Monte Carlo Methods

  • Douglas J. Crawford-Brown
Chapter

Abstract

The risk to individuals in a population is clouded by several issues that must be accounted for in risk-based decisions. These issues usually are treated in the risk characterization stage of a risk assessment:
  • Different individuals will experience different risks due to variability in the factors that control exposure, susceptibility and sensitivity. These differences arise from variation in location within the exposure field, variation in exposure factors (such as breathing rates or ingestion rates), variation in pharmacokinetic and pharmacodynamic properties, and variation in dose-response characteristics. The composite effect of these differences is that the risk to individuals in a population must be described by an intersubject variability probability density function rather than by a single estimate (often called a point estimate in risk assessment).

  • Neither the parameters appearing in models, nor the mathematical forms of the model, are known with complete accuracy. As a result, there is uncertainty in predictions of risk, either for an individual or population. This requires that risk estimates be characterized by an uncertainty probability density function describing the confidence associated with which each value of the risk.

Keywords

Monte Carlo Method Uncertainty Analysis Variability Distribution Quadratic Model Slope Factor 
These keywords were added by machine and not by the authors. This process is experimental and the keywords may be updated as the learning algorithm improves.

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References

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    Hoflman, F. and Gardner, R., “Evaluation of Uncertainties in Radiological Assessment Models”, in Radiological Assessment: A Textbook on Environmental Dose Analysis, ed. by Till, J. and Meyer, H., U.S. Nuclear Regulatory Commission, 1983.Google Scholar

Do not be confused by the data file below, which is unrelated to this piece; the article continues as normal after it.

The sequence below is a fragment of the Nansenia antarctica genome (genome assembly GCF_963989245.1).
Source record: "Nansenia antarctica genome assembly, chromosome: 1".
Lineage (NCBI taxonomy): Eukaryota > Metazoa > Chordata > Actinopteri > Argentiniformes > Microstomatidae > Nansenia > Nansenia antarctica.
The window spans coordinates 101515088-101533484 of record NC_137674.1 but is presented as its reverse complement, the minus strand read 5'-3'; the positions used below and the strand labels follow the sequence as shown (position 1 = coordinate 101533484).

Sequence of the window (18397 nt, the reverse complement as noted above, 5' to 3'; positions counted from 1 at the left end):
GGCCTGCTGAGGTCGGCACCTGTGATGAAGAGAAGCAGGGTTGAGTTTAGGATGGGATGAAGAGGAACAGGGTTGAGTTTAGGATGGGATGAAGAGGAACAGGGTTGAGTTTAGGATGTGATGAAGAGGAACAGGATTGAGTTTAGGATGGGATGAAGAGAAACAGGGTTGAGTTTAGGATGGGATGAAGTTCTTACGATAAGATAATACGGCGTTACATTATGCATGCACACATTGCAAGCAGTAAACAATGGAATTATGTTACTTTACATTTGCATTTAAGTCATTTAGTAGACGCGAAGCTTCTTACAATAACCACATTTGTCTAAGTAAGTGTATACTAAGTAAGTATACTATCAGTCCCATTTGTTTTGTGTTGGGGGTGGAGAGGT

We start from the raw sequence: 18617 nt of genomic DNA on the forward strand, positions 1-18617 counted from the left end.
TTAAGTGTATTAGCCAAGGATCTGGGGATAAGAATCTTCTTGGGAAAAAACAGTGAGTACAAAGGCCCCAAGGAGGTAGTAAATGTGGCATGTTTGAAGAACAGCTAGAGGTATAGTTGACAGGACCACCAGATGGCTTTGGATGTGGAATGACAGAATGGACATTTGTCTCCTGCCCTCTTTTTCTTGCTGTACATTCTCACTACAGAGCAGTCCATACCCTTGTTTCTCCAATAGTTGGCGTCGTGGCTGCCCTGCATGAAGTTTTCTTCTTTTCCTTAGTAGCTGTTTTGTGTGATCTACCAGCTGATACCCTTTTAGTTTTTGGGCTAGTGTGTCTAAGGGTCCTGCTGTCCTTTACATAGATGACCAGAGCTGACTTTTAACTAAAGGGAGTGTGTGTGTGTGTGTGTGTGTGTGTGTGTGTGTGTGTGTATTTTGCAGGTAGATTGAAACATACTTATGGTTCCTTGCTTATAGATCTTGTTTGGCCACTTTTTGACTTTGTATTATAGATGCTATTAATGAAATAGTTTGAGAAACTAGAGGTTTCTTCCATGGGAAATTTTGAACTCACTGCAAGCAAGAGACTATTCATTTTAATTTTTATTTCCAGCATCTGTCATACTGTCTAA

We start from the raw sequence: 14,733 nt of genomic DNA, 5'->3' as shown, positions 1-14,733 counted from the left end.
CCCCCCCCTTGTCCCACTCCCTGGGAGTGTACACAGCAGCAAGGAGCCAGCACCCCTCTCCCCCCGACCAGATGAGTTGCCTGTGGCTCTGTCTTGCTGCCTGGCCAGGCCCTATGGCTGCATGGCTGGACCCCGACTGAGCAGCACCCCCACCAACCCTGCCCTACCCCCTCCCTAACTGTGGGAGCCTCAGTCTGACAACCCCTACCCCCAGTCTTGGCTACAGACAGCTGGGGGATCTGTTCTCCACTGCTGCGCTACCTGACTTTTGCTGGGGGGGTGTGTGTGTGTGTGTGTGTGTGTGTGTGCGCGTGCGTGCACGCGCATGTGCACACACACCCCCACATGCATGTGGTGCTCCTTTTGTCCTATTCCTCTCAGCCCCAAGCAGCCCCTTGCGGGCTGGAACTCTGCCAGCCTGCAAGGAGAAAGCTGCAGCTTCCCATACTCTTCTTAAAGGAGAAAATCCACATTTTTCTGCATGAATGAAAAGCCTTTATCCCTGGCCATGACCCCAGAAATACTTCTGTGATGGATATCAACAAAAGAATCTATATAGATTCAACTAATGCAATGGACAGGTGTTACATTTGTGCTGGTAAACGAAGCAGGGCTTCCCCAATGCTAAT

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    J. Gentle, Random Number Generation and Monte Carlo Methods, Springer Verlag, New York, 1998.CrossRefGoogle Scholar
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    D. Crawford-Brown, Risk-Based Environmental Decisions: Methods and Culture, Kluwer Aademic Publishers, Boston, 1999.CrossRefGoogle Scholar
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    D. Crawford-Brown and J. Arnold, “Theory Testing, Evidential Reason and the Roleof Data in the Formation of Rational Confidence Concerning Risk”, Comparative Environmental Risk Assessment, ed. by C. Cothern, Lewis Publishers, 1992.Google Scholar
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    S. Toulmin, Foresight and Understanding, Hutchinson, London, 1961.Google Scholar
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    J. Bernardo and A. Smith, Bayesian Theory, John Wiley and Sons, New York, 2000.Google Scholar

Copyright information

© Springer Science+Business Media Dordrecht 2001

Authors and Affiliations

  • Douglas J. Crawford-Brown
    • 1
  1. 1.University of North CarolinaChapel HillUSA

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